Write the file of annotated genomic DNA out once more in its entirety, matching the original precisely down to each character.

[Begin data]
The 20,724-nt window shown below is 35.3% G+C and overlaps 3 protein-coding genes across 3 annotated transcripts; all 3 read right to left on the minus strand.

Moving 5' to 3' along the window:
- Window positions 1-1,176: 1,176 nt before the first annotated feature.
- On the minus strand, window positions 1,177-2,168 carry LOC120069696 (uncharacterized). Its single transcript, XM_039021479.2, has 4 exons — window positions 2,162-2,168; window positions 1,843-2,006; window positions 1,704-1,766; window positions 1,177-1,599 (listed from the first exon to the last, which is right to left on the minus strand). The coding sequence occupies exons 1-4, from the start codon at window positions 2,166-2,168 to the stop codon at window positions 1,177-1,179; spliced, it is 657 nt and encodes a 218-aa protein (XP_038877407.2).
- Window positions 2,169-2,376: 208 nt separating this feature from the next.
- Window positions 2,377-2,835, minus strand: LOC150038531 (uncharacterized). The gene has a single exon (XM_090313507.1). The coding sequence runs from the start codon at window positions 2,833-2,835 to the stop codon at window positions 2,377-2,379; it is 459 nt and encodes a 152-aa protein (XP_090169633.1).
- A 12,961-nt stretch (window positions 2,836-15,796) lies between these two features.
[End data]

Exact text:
The 20,724-nt window shown below is 35.3% G+C and overlaps 3 protein-coding genes across 3 annotated transcripts; all 3 read right to left on the minus strand.

Moving 5' to 3' along the window:
- Window positions 1-1,176: 1,176 nt before the first annotated feature.
- On the minus strand, window positions 1,177-2,168 carry LOC120069696 (uncharacterized). Its single transcript, XM_039021479.2, has 4 exons — window positions 2,162-2,168; window positions 1,843-2,006; window positions 1,704-1,766; window positions 1,177-1,599 (listed from the first exon to the last, which is right to left on the minus strand). The coding sequence occupies exons 1-4, from the start codon at window positions 2,166-2,168 to the stop codon at window positions 1,177-1,179; spliced, it is 657 nt and encodes a 218-aa protein (XP_038877407.2).
- Window positions 2,169-2,376: 208 nt separating this feature from the next.
- Window positions 2,377-2,835, minus strand: LOC150038531 (uncharacterized). The gene has a single exon (XM_090313507.1). The coding sequence runs from the start codon at window positions 2,833-2,835 to the stop codon at window positions 2,377-2,379; it is 459 nt and encodes a 152-aa protein (XP_090169633.1).
- A 12,961-nt stretch (window positions 2,836-15,796) lies between these two features.